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Arresting activity

Thanks to classified-ad sites on the Internet, prostitution is thriving in the suburbs; police, hotels are fighting back

Email|Print| Text size + By Eric Moskowitz
Globe Staff / January 13, 2008

WOBURN - From an unmarked cruiser in a quiet corner of the parking lot, Woburn police Detective Lieutenant Bob Rufo trained his binoculars on a man who had just parked a luxury car near the entrance to one of this city's chain hotels. The man, clad in a blazer, carried a cellphone but no luggage and walked swiftly to the door.

A textbook john, Rufo thought. As the leader of the department's vice and narcotics squad, he has tried to crack down on prostitution, a crime that has flourished in the suburbs with the help of classified advertising sites on the Internet.

Rufo quickly radioed his partner, Detective Angelo Piazza, who was conducting surveillance on the other side of the hotel.

"Angie, there's a guy going in the door right now, well-dressed guy, business suit, bald," Ru fo said. "Just looked at his phone."

Rufo was right. Fifty minutes later, Piazza spotted the man emerging from the room of a suspected prostitute on the third floor. He called down to Rufo, who stopped the man near his car, which bore a window sticker for a prestigious private school. The man confessed to paying $180 for a massage and a sex act.

A half-hour later, Rufo stopped a second man in the parking lot who admitted to paying $150 for a similar experience and said he'd been offered more services for $375. The detectives went to Room 328, where they arrested the woman on prostitution charges.

For Rufo, this was the 17th prostitution arrest he has made in less than 14 months. But the tally barely speaks to the prevalence of prostitution in the suburbs, he said, as the Internet has helped the crime to migrate far and wide from city street-walking encounters. If they had the time and resources, Woburn police could arrest prostitutes seven days a week, Rufo said. And other departments along Route 128 and Interstate 93 could do the same.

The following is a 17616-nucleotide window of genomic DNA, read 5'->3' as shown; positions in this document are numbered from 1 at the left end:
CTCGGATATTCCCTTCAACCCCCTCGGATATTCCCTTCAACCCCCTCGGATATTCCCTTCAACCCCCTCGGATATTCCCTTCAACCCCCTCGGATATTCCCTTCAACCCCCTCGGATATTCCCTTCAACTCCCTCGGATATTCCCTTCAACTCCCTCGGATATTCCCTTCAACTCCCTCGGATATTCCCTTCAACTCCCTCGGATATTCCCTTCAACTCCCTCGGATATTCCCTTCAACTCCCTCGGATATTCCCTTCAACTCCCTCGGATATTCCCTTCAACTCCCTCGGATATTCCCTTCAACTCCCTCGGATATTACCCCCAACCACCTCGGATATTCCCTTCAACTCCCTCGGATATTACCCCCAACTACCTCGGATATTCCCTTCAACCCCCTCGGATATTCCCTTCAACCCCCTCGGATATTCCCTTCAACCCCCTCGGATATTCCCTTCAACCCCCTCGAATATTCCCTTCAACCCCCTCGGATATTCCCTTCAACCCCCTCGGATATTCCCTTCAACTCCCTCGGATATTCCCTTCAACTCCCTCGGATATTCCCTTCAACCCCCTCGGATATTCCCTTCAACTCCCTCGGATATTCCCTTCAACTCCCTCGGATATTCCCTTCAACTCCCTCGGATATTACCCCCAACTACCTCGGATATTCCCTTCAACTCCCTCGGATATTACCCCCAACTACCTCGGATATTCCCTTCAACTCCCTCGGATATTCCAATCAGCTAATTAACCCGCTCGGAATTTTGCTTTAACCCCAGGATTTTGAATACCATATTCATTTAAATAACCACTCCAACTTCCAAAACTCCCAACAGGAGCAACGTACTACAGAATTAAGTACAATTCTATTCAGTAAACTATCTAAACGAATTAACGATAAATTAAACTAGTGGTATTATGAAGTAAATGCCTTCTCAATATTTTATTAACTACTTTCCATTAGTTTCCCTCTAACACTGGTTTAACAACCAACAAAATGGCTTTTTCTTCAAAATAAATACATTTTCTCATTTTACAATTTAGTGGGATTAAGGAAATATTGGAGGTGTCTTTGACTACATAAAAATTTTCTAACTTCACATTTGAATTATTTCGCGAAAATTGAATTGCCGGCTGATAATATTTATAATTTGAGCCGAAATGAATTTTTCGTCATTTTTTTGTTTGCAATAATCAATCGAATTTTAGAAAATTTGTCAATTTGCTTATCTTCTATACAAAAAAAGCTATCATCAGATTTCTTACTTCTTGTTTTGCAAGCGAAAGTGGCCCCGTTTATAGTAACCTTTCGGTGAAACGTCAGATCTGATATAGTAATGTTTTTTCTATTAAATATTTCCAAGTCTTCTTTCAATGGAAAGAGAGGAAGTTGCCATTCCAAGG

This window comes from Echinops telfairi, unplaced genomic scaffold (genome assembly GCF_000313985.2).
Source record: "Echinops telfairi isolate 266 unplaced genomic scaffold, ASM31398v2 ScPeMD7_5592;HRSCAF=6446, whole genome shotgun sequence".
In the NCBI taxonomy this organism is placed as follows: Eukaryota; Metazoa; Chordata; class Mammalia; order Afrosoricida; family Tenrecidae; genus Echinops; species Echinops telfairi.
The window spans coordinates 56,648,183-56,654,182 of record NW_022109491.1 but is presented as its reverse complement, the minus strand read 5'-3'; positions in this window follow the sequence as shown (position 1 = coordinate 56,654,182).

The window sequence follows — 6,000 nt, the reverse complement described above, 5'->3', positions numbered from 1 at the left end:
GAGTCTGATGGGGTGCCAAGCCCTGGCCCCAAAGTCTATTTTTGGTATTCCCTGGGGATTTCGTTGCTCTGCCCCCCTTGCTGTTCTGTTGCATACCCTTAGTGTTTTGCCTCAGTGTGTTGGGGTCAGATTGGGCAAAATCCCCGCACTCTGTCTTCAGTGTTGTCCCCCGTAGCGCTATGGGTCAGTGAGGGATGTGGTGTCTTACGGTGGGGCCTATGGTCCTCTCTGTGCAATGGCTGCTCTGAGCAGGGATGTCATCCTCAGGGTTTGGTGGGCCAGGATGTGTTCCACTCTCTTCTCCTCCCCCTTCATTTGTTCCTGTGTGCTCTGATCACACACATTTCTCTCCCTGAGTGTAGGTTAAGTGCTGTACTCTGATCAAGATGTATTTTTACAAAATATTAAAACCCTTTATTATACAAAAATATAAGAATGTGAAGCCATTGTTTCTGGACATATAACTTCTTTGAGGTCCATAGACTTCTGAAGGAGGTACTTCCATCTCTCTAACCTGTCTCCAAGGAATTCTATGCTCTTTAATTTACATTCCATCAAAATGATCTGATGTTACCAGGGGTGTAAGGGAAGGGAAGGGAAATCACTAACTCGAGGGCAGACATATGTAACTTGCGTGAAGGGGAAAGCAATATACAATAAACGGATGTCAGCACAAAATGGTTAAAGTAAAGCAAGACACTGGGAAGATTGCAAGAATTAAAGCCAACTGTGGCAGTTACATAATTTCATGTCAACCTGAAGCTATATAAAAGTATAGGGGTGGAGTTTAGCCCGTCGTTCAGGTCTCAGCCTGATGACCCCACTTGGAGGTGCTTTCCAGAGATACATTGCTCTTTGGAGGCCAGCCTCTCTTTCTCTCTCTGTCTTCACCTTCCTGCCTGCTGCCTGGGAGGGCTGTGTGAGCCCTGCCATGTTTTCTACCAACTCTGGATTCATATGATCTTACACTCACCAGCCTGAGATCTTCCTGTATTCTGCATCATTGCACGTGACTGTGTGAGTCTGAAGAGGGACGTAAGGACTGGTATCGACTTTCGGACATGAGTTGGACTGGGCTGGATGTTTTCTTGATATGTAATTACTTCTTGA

"Every hotel has hookers in them," he said, "especially along the major thoroughfares. That's the bottom line. People have no clue."

To illustrate the point, Rufo on a recent afternoon launched the Web browser on his office computer and scrolled through a list of sites he monitors for prostitution activity. He selected one, a popular classified-ads site, and clicked on "erotic services" for the Boston area. He tried a few search terms, like "Woburn" and "north," and returned dozens of hits.

Rufo clicked on a "BRAZILIAN BUNNY . . . SEXY BLONDE" headline and read a posting from "Nicolle" in Woburn, who listed measurements and prices ($150 for a half-hour, $250 for an hour) as well as claims of "5 STAR SERVICE!" and "FULL SATISFACTION," euphemisms for full-service prostitution, Rufo said. He called her number, which was listed to a New Jersey cellphone, and used his own cellphone to avoid giving himself away on caller ID.

"Hi, Nicolle?" Rufo said. "Hi, hon, how are you?"

"Good," she said. "How are you?"

"Good," Rufo replied. "Hey, listen. I'm looking for something around 4:30."

"OK," she said. She gave him the name of a hotel near Exit 36 on Route 128 and said to call again from the parking lot.

"OK, thank you," Rufo said. "Bye."

He looked up, wearing an it's-that-easy grin. "I've got to go lock her up right now," he said.

For the Woburn vice squad, finding and arresting prostitutes is easy; convictions are the hard part. Rufo monitors the Web and conducts busts during downtime from narcotics work, his primary responsibility, or in response to calls from hotel management.

The hotels, eager to discourage the activity, help spot prostitutes and provide the police access to nearby rooms for surveillance. Rufo has taught hotel staff to watch for signs of prostitution activity: Women who pay in cash, change rooms daily (to avoid customers who might return unannounced the next day), and request frequent supplies of new towels; men who arrive without luggage, head straight for the elevators, often with cellphone in hand, and leave anywhere from 10 minutes to two hours later.

The detectives typically monitor activity for a few hours in the hopes of catching two johns. They don't arrest the men but instead interview them to gain probable cause to arrest and charge the suspected prostitute. The men are named in the incident report and may be served a summons to appear later as witnesses or to face charges.